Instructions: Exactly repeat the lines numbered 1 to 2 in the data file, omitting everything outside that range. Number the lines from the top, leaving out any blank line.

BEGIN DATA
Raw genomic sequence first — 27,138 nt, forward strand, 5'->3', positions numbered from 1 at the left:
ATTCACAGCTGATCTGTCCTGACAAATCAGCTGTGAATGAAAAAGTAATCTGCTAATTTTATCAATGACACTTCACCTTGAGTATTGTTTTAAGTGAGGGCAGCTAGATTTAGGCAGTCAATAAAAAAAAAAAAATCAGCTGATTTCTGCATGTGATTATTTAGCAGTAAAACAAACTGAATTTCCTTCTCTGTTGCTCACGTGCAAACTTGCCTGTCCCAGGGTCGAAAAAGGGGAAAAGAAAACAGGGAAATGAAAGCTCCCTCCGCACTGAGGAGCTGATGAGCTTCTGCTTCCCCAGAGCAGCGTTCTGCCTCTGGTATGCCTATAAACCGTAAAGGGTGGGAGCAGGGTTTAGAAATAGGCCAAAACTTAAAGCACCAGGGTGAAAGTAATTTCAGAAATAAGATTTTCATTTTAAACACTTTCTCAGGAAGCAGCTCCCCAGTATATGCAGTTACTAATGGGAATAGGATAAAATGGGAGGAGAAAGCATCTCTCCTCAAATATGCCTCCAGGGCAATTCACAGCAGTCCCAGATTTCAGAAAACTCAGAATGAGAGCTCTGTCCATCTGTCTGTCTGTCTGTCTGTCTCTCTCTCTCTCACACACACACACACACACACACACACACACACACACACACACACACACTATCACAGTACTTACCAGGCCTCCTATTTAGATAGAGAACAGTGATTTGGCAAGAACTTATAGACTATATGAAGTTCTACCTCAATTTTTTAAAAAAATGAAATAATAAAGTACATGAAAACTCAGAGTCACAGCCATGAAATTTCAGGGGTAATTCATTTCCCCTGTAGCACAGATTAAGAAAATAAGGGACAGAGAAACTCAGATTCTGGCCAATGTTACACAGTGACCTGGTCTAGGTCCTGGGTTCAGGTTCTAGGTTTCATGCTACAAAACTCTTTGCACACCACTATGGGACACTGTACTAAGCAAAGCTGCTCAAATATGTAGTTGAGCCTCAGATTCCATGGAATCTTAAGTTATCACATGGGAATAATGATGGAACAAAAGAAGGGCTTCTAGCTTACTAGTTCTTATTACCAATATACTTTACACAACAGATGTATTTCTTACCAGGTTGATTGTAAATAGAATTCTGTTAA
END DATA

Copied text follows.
Raw genomic sequence first — 27,138 nt, forward strand, 5'->3', positions numbered from 1 at the left:
ATTCACAGCTGATCTGTCCTGACAAATCAGCTGTGAATGAAAAAGTAATCTGCTAATTTTATCAATGACACTTCACCTTGAGTATTGTTTTAAGTGAGGGCAGCTAGATTTAGGCAGTCAATAAAAAAAAAAAAATCAGCTGATTTCTGCATGTGATTATTTAGCAGTAAAACAAACTGAATTTCCTTCTCTGTTGCTCACGTGCAAACTTGCCTGTCCCAGGGTCGAAAAAGGGGAAAAGAAAACAGGGAAATGAAAGCTCCCTCCGCACTGAGGAGCTGATGAGCTTCTGCTTCCCCAGAGCAGCGTTCTGCCTCTGGTATGCCTATAAACCGTAAAGGGTGGGAGCAGGGTTTAGAAATAGGCCAAAACTTAAAGCACCAGGGTGAAAGTAATTTCAGAAATAAGATTTTCATTTTAAACACTTTCTCAGGAAGCAGCTCCCCAGTATATGCAGTTACTAATGGGAATAGGATAAAATGGGAGGAGAAAGCATCTCTCCTCAAATATGCCTCCAGGGCAATTCACAGCAGTCCCAGATTTCAGAAAACTCAGAATGAGAGCTCTGTCCATCTGTCTGTCTGTCTGTCTGTCTCTCTCTCTCTCACACACACACACACACACACACACACACACACACACACACACACACACTATCACAGTACTTACCAGGCCTCCTATTTAGATAGAGAACAGTGATTTGGCAAGAACTTATAGACTATATGAAGTTCTACCTCAATTTTTTAAAAAAATGAAATAATAAAGTACATGAAAACTCAGAGTCACAGCCATGAAATTTCAGGGGTAATTCATTTCCCCTGTAGCACAGATTAAGAAAATAAGGGACAGAGAAACTCAGATTCTGGCCAATGTTACACAGTGACCTGGTCTAGGTCCTGGGTTCAGGTTCTAGGTTTCATGCTACAAAACTCTTTGCACACCACTATGGGACACTGTACTAAGCAAAGCTGCTCAAATATGTAGTTGAGCCTCAGATTCCATGGAATCTTAAGTTATCACATGGGAATAATGATGGAACAAAAGAAGGGCTTCTAGCTTACTAGTTCTTATTACCAATATACTTTACACAACAGATGTATTTCTTACCAGGTTGATTGTAAATAGAATTCTGTTAA